Grants support a greener B.C.
The B.C. Climate Action Revenue Incentive Program has given grants to several area towns in recognition of their commitment to support a healthier, more sustainable community. The grant is provided to communities that have signed the Climate Action Charter to reduce greenhouse gas emissions. Ashcroft has received $7,321; Cache Creek $4,152; Clinton $3,084; and Lytton $694. “Small adjustments can bring about significant change,” says Fraser-Nicola MLA Jackie Tegart. “When our local governments influence 40 per cent of greenhouse gas emissions in our province, every community’s efforts count. Each of these communities deserves to be commended for their commitment to a sustainable future.”
New digital mammography van in town
The BC Cancer Agency’s digital mammography van was in Ashcroft on August 19–20, providing free breast screening for more than 50 residents. The service is provided one or two times per year, but this visit marked the first appearance of the agency’s new digital screening van, which has been on the road since February. Members of the Ashcroft and District Health Care Auxiliary play a crucial role in the clinic by staffing the van when it arrives and handling the administrative work.
The new digital mammography van, with screening mammography technologist Katie Rivard. Photo by Barbara Roden
Film spending up in region
The Thompson-Nicola region is seeing a steady 2016 in terms of film and TV production, with spending up from last year and above average historically, says Victoria Weller, commissioner of the Thompson-Nicola Regional Film Commission. She notes that while television productions drive much of the industry on the coast, the strength of the TNRD is feature films.
This year two movies drove much of the work in the region: Power Rangers and Maze Runner: The Death Cure, the third film in the popular series. Production on the film’s set near Cache Creek had to be cut short when star Dylan O’Brien was injured during filming. The movie’s release has now been pushed back to 2018.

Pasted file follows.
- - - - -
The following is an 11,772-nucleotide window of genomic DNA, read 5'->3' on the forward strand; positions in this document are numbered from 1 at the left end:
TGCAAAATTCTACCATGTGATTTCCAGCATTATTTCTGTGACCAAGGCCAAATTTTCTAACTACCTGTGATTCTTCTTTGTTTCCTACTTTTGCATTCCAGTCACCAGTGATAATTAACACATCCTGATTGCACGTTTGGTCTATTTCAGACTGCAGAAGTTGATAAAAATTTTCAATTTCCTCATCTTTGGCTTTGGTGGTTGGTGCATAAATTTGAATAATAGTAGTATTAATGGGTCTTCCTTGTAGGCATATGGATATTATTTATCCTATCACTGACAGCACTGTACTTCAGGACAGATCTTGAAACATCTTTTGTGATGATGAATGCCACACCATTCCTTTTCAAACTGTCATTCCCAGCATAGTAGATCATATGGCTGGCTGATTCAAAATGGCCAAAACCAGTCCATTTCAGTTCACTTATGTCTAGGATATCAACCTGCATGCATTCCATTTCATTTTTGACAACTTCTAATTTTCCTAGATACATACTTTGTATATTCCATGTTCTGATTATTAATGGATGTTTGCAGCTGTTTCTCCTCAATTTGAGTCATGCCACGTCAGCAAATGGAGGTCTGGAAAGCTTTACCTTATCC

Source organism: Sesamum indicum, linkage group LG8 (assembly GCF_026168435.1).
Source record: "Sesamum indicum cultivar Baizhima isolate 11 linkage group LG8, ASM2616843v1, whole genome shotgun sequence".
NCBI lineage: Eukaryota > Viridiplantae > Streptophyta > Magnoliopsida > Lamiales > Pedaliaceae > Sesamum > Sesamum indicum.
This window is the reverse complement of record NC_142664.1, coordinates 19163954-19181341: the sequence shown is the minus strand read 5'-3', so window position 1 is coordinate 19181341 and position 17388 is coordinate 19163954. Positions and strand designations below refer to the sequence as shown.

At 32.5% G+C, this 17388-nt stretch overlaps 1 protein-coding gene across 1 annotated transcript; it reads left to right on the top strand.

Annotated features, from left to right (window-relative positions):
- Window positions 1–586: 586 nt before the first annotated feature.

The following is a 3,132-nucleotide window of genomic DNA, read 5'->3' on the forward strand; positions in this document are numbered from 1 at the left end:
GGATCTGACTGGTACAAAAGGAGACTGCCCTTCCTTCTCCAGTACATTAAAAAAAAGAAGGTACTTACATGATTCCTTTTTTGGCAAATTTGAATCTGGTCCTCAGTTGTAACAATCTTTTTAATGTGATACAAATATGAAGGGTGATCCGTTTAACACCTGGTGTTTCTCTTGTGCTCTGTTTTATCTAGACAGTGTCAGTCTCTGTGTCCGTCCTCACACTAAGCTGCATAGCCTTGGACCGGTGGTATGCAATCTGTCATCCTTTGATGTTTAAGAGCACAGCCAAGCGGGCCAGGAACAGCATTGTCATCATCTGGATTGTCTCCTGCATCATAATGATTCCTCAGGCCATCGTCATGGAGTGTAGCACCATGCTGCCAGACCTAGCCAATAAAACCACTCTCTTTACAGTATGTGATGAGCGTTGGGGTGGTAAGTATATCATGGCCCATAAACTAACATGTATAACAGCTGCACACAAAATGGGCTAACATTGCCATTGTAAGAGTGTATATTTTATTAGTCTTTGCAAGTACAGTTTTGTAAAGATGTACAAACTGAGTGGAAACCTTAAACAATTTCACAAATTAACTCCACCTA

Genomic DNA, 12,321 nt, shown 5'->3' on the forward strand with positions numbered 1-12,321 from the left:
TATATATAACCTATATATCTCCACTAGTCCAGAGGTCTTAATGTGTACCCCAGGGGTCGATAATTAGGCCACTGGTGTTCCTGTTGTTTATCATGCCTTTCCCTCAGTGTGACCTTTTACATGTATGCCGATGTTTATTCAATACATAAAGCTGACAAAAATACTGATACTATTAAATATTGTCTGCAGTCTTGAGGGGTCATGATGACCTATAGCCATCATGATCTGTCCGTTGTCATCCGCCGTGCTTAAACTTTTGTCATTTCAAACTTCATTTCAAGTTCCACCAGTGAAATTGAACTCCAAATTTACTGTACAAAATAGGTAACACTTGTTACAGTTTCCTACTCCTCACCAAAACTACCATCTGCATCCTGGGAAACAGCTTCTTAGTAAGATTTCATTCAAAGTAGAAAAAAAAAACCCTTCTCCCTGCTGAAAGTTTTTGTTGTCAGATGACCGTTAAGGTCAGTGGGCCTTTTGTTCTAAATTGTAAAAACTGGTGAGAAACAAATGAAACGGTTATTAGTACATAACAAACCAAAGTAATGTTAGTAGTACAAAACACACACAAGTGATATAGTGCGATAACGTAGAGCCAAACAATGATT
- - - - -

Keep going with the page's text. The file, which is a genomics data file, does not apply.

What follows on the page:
Collector program to include muscle cars
Eligible modified cars made between 1958 and 1974—which includes the popular muscle car era of the 1960s—will be eligible to be part of ICBC’s collector plate program starting in 2017. The plates cost less than regular licence plates, and allow owners of eligible vehicles to drive their cars in or to parades and car shows.
The current collector plates require that a vehicle have a stock engine with no performance enhancements, but the new regulation means that eligible modified vehicles, such as muscle cars, will qualify for the plates. The collector car industry is a significant one in the province, with registered collector vehicles having doubled to more than 26,000 over the last 10 years.
Low Fraser sockeye run
A lower than anticipated sockeye salmon return on the Fraser River means that there will be no commercial or recreational sockeye fisheries on the Fraser this year. Only aboriginal fisheries will be allowed. The Pacific Salmon Commission has downgraded this year’s summer run to an estimated 700,000 fish, which is below forecast for what was already expected to be a low-return year.
A pre-season forecast had pegged this year’s run at an estimated 1.67 million fish. A general decline in sockeye runs has been recorded since 1990, with this year’s run affected by a warm area in the North Pacific Ocean called “the blob”, which has had an effect on marine food.
Heat wave increases electricity use
BC Hydro says that the recent heat wave across much of the province has seen a significant increase in electricity use, as customers turn on air conditioners and fans to try to keep cool. Use generally spikes in the evenings, when more people are at home, preparing dinner, and trying to cool the house down. People can save electricity—and money—during the high heat by keeping blinds down and curtains closed during the day, to block up to 65 per cent of heat; using a ceiling fan; hanging laundry outside to dry rather than using a clothes dryer; and making use of your barbecue to reduce the use of your oven or stove.
Bugs be gone
Health Canada reminds people that while bug sprays and repellants are a handy way to repel mosquitoes and other pesky insects that bite, those using them should make sure to do so carefully. Tips include making sure the repellant you use has been approved by Health Canada (look for a Pest Control Product registration number on the label); following all directions, such as the maximum number of applications allowed per day; only using a small amount, either on exposed skin or on top of clothing; never spraying insect repellant directly into your face; and keeping insect repellant containers out of the reach and sight of children and pets.
Moose tick infestation widespread
An ongoing province-wide study shows that more than 60 per cent of moose surveyed this year exhibited hair loss associated with a potentially deadly tick infestation. A similar study last year showed that 50 per cent of the moose examined showed an infestation of winter ticks, an external parasite found on white-tailed deer, mule deer, bison, and elk, although moose are the ticks’ preferred host. The insects can lead to skin irritation, which causes the moose to rub away its dark winter hair to seek relief, and blood loss.
A severe infestation can cause serious health issues and even death. As with several other insects, such as the mountain pine beetle, the winter tick population has risen recently with warmer conditions. Winter ticks pose no health risk to humans, and the meat of an animal that has been affected is safe to eat.
A moose with a tick infestation has rubbed away much of its winter coat. Photo by Dustin Walsh/BC Government